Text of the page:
The United Nations has one terrible feature — to create an office, and then create a mandate around it, and then — an office around the mandate... In short, they know how to inflate the staff there. I involved only those without whom it was impossible to work. If there were almost a thousand people working in the ICTY prosecutorʼs office, I had only 70. Another important thing: we concentrated only on those who were most responsible for the crimes, while in the Yugoslav tribunal the range of suspects was wider.
In order to try the president, it is necessary to overcome his immunity, which national courts cannot do. International tribunals such as the ICTY and the Rwanda Tribunal have been able to. How did your hybrid tribunal overcome this immunity, given that you had national judges on the court?
The national judges you speak of worked in the International Special Court. And this International Special Court had the right to investigate international crimes. I made the decision to indict the President of Liberia, Charles Taylor, for war crimes in early March 2003, and we released this information in June 2003. And I did it because there was a precedent — the decision of the International Court of the United Nations, which at one time allowed the arrest of the Minister of Foreign Affairs of the Congo, Abdoulaye Yerodiya Ndombasi. He publicly called for the killing of participants in the anti-government rebellion, primarily representatives of the Tutsi ethnic group. This decision states that heads of state lose their immunity if they have committed international crimes and these crimes are being examined by international criminal courts which have appropriate jurisdiction. Thatʼs what I relied on. The appeal court later supported us. And now itʼs a standard. It is thanks to this that we can try Putin at the international level for crimes against humanity and war crimes, as well as, if the Special Tribunal is created, for the crime of aggression.
You indicted Taylor in March 2003, but withheld the information. It became public only in June. Why were these pause and secrecy regime?
There are two aspects here. The first is a security issue. Unlike other tribunals, ours did not take place in The Hague, but in Freetown, the capital of Sierra Leone. Actually at the scene of the crime. There were enough people around me who did not want President Taylor to be indicted. Because of this I had to be very careful.
The second aspect is that I wanted the whole world to notice it. Taylor went to a peace conference in Ghana. On June 3, 2003, at eleven oʼclock, he went up the stairs as president, and in 15 minutes he went down them as a war criminal, because his fellow heads of state asked him to leave and return to Liberia. Two months later, he was removed from power, resigned, and placed under house arrest in Calabar, Nigeria. This was the beginning of the end for President Taylor. In fact, the same fate may await Putin.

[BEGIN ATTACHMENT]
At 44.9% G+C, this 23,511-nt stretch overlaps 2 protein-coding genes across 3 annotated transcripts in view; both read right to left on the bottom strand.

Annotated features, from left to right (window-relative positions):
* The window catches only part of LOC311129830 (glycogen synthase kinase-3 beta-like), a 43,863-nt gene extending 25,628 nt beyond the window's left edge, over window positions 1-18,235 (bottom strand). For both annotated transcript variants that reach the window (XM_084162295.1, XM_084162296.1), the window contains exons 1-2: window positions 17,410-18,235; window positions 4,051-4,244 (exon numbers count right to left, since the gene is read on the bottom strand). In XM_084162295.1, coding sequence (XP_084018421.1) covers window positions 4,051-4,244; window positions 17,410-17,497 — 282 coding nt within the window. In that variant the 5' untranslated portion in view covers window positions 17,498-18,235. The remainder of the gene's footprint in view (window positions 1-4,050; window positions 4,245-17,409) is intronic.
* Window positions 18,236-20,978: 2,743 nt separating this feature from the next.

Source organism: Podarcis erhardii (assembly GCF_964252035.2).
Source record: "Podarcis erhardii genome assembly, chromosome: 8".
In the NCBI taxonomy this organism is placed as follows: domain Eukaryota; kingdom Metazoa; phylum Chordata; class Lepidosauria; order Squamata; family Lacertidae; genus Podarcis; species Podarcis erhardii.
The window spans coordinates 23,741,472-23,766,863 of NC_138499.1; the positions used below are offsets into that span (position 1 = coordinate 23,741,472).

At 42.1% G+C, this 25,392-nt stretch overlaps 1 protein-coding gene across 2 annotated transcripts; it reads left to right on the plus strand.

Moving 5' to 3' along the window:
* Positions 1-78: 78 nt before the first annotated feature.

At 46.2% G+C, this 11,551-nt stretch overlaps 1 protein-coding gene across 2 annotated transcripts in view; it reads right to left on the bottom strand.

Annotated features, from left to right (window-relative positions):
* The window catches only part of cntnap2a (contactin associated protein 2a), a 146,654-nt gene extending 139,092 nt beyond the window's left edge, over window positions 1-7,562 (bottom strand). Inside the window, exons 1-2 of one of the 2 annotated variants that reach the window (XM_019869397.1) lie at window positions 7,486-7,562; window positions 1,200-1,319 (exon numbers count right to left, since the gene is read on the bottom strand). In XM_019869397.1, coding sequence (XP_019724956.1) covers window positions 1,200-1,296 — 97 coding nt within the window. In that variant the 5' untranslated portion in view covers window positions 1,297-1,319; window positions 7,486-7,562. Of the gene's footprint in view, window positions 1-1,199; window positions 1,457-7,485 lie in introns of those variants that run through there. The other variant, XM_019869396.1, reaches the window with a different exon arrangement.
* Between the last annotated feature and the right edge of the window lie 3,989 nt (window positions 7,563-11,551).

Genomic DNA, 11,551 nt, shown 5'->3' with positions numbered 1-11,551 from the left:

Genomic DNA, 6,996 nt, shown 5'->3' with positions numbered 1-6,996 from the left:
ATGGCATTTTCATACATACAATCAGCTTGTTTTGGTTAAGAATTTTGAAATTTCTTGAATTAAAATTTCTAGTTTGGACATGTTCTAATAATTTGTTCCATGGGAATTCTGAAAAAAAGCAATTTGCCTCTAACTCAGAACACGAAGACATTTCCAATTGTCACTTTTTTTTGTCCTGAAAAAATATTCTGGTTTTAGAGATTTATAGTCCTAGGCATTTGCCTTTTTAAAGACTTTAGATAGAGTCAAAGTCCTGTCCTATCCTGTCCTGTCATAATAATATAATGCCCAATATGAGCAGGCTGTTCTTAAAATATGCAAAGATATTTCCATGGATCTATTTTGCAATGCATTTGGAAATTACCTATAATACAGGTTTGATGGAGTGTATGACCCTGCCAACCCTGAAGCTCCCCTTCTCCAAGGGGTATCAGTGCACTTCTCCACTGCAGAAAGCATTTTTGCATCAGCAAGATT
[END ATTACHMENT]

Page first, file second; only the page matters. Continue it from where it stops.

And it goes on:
The International Criminal Court issued an arrest warrant for Putin in March of this year. How long can the ICC take to prepare an indictment?
This is at the prosecutorʼs discretion. I suspect it will happen this year. He will be accused as a war criminal and as an aggressor, and this will limit his options. He will eventually lose the respect of other leaders. Itʼs interesting to see how the world is slowly but surely getting closer to taking down dictator Putin with the force of law, not guns.
Even now, if he goes to any country, it will be obliged to detain him and hand him over to the International Criminal Court. But remember, I had to spend two years trying to get the international community to make a political decision about Taylor. It was handed over to our court only in 2006. He appeared before the Special Tribunal at the age of 64 and received a 50-year sentence, so he will spend the rest of his life behind bars.
Indeed, Putin can hardly travel the world, but the BRICS summit is to be held in South Africa in August. And itʼs still not completely clear whether Putin will come there or not. South Africa is a member of the International Criminal Court and must comply with its requirements, but it already talks about security guarantees for all participants. There is no clear statement that if Putin arrives, he will be arrested. Once, South Africa already ignored the request of the International Criminal Court and did not arrest the ex-president of Sudan, Omar al-Bashir, who is also suspected of international crimes.
South Africa is playing a dangerous political game for which it will pay. But I think that Putin will not go to South Africa.
Even if Russia or someone else doesnʼt extradite him, he will still be charged, he will die a man accused of international crimes. This is how he will go down in history.
At the same time, it cannot be ruled out that under certain conditions the Russian government will hand over Vladimir Putin to the International Criminal Court or the Special Tribunal. It is not only about Putin. Sooner or later, the Minister of Defense of Russia, the Minister of Foreign Affairs, and the higher military command will be held accountable for crimes in Ukraine.